Your best shot at influencing how Washington views reimbursements
Reimbursements are a key factor in the formula acquirers use to value your business.
But because the Powers That Be in Washington don’t understand the true value of
Physical Therapy to the healthcare ecosystem, reimbursements are often a target
when lawmakers look to “cut the high cost of healthcare”.
Join Paul for this Crucial Conversation with Chris Reading, CEO of US Physical Therapy
and a founder of APTQI. APTQI is one of most powerful advocates in Washington
for PT's true value proposition in the healthcare ecosystem.
Listen for how you can add your voice to theirs.
To Read a Transcript of this Week's Show, Click Here >>>
**Automatically generated by artificial intelligence**
Good afternoon, and welcome to another episode of Paul Martin's crucial conversations. I can tell you, we are so excited today to have with us from us. Chris Redding, let me introduce Chris to you guys. Chris is the president and CEO of US US Physical Therapy and has been since 2004.
That has got to be the longest reigning CEO in the outpatient rehabilitation industry. Chris, that's a long time, and.
That just means I'm all. So thank you, Paul. Good to be here.
You know, Chris is a physical therapists. He earned his master's degree, his degree from the Medical College of Virginia. And yes, speaking to his age back in 1985.
Thanks, Chris. It's been. Chris has been a longtime colleague and friend of mine, as well as Martin Health Care Advisors, and it's just had an enormous impact on the physical therapy profession as a whole. So again, welcome Chris.
Thanks, Paul. Good to see you. You're looking good, man.
You as well. You as well. So, Chris, you are. Have you started on the ground floor of this group called a p t q i that has really elevated the visibility of the physical therapy industry? What led you and the others to create APTC UI?
And what's the main purpose of of this group?
Yeah. Thanks for that, Paul, and thanks for the kind words about I think it's seven years ago, spring, about seven years ago. Luke Dreyer, who's a good friend of mine, founder of Draya Physical Therapy, now part of Upstream Lou, called me one day and said, Hey, there's some stuff going on with the PTA, with the new coding initiative something. And do you know about it? And I'll confess back then both, you know, I won't speak for Luke, but for myself, you know, I wasn't as plugged in. You know, my head was very focused on our business and and, you know, work with our partners in growing the company and in trying to do the right thing, you know, inside our business. And I hadn't really been as active as I should have been. And that's an understatement. You know, with respect to the rest of the industry, the regulatory environment, other things. And so I didn't know what what Luke was referring to.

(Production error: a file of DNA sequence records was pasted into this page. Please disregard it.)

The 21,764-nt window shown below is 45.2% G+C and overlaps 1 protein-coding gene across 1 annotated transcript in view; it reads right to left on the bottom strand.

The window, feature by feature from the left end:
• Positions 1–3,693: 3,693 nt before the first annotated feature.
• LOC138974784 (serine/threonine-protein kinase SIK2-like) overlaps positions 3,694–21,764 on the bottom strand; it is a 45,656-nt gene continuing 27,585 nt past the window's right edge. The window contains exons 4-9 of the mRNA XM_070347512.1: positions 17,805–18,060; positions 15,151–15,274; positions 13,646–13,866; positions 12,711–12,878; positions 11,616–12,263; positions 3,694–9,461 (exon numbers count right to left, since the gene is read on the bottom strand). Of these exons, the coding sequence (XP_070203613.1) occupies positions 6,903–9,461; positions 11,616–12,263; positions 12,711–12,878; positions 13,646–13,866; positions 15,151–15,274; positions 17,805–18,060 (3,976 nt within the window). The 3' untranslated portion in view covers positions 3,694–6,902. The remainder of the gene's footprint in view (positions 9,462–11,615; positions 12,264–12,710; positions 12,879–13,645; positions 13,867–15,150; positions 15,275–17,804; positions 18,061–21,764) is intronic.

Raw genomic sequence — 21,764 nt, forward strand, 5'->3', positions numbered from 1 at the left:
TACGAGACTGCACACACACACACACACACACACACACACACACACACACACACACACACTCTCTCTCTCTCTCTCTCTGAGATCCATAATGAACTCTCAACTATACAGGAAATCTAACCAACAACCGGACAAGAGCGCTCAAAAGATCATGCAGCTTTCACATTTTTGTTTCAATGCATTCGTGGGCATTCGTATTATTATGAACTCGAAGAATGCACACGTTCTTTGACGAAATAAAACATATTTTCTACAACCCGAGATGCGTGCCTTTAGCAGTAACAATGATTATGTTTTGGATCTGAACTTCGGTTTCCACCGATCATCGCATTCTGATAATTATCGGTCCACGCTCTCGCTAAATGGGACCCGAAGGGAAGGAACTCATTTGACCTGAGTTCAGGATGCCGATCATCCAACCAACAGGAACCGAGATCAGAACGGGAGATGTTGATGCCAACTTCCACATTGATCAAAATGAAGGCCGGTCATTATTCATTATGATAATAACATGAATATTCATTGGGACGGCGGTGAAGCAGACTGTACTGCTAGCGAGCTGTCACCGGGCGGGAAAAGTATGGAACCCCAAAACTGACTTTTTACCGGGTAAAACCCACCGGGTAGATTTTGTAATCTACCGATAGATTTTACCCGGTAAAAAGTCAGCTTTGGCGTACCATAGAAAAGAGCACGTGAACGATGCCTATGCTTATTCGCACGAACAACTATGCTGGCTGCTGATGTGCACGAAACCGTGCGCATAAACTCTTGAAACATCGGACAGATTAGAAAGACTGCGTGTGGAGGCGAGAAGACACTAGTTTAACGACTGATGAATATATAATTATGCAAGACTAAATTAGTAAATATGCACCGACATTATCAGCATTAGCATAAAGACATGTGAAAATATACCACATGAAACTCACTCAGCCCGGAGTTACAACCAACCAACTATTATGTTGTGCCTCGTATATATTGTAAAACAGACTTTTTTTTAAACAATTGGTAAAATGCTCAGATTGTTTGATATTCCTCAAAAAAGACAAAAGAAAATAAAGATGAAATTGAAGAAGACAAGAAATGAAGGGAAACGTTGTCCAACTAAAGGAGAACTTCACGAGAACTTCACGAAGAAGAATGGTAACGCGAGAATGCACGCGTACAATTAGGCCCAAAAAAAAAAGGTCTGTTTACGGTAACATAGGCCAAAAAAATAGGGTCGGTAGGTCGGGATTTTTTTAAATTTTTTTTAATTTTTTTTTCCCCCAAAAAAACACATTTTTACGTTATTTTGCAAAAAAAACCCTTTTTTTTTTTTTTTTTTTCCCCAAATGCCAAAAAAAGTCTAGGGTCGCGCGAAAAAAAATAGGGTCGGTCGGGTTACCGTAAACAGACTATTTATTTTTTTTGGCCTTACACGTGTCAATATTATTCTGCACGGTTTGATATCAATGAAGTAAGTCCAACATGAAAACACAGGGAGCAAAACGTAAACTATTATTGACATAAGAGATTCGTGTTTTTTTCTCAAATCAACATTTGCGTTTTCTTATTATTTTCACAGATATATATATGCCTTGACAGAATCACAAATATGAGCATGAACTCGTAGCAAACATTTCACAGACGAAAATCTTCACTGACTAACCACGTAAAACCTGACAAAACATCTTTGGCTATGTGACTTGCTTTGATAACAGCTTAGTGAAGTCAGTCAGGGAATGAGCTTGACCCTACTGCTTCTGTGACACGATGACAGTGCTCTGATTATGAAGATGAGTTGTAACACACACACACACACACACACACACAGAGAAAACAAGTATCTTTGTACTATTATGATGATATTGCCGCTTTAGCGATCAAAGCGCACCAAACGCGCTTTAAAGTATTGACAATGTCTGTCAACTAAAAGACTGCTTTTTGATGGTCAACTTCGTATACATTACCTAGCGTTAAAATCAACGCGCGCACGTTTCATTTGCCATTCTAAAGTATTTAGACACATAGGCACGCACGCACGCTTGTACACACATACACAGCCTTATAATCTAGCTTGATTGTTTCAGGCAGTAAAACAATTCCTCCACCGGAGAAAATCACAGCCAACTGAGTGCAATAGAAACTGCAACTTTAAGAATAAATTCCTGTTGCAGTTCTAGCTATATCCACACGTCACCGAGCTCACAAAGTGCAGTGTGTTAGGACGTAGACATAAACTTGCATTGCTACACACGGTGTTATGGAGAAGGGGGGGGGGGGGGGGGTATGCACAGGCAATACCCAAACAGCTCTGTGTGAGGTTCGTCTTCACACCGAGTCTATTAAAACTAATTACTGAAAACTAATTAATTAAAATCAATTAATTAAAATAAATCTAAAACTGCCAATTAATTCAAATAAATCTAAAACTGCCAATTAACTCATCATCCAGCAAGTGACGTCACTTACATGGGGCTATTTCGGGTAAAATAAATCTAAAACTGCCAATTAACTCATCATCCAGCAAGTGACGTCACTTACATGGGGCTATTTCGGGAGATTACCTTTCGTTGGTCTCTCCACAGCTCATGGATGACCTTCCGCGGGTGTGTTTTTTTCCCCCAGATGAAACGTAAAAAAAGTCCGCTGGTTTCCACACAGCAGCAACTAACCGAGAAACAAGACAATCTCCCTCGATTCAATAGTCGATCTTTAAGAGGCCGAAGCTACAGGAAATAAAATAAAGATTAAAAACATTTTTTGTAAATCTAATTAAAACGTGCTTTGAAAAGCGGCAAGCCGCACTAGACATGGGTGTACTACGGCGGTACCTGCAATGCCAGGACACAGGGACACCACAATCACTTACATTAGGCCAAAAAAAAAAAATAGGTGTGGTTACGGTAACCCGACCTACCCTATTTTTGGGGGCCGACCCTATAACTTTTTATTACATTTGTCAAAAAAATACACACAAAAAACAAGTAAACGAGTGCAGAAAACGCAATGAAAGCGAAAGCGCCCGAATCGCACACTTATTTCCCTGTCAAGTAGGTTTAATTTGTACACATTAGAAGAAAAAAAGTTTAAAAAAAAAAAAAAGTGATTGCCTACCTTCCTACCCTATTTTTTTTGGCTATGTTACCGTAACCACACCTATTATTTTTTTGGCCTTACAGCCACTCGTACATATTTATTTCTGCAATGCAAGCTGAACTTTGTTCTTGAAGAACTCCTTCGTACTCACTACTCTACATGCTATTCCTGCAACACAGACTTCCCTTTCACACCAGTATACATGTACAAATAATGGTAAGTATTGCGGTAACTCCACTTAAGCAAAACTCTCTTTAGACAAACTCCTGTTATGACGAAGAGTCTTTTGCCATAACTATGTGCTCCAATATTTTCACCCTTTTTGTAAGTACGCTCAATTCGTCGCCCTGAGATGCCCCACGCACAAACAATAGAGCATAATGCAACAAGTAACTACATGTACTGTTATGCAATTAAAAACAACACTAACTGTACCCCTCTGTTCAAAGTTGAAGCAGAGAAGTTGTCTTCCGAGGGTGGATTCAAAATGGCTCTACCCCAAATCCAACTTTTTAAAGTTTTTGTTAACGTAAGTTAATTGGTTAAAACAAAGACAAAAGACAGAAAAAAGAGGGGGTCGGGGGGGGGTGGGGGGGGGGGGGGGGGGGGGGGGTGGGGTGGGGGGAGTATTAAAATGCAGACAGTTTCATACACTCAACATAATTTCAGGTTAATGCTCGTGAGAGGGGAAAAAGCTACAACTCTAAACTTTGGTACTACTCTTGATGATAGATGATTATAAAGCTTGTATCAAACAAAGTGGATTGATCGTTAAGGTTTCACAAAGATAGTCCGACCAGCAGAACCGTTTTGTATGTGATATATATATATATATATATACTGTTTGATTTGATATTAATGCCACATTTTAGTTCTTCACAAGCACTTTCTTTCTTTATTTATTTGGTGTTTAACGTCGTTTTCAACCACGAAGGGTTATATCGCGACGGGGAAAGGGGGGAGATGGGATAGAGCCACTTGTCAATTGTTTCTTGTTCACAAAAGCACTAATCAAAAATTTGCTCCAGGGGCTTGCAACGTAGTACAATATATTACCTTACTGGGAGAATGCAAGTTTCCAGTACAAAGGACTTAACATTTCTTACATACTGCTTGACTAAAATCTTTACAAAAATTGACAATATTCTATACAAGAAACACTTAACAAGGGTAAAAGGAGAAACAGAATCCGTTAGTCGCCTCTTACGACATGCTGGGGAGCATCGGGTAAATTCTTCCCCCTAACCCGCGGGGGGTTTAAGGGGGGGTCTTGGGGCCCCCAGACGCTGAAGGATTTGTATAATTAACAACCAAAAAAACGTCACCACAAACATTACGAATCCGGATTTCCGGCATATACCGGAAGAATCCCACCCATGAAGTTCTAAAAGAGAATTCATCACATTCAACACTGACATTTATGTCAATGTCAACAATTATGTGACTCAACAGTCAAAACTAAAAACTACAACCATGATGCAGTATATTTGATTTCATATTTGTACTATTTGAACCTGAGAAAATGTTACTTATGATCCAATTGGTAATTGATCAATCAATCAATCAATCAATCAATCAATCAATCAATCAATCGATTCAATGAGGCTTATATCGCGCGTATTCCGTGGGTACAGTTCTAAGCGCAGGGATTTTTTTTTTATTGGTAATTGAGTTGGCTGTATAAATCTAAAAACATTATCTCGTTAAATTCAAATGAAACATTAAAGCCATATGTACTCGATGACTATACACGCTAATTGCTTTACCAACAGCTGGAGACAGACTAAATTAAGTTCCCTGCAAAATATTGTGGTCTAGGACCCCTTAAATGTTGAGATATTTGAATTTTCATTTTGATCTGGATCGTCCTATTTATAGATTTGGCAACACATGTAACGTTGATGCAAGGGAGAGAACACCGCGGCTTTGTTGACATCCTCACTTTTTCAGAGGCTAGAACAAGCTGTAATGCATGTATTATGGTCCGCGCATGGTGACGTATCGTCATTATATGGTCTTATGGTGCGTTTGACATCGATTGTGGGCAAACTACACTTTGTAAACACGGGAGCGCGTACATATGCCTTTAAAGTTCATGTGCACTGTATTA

I made some calls. I couldn't find out. So Luke and I got together and pulled together a few other leaders. We got John Dugan from Slack Medical, Marc Kaufman from Athletico, and we set a meeting with a PTA at that time to try to learn, you know, what was brewing. And out of that, all of us came away with the sense and I won't get into all the details, but we came away with the sense that, you know, we've got to get much more involved in everything kind of behind the scenes in our industry that's driving regulation and reimbursement and pricing and coding and all of the things that affect our companies. And so we created this group from Luke's original phone call. We pulled together a subset of of providers that we had worked with before. And then it's just really it's grown enormously since then.
And you know, I try not to be proud, but I'm very proud of the work that that group's done. It's a it's a great association, personally very fulfilling for me, for me.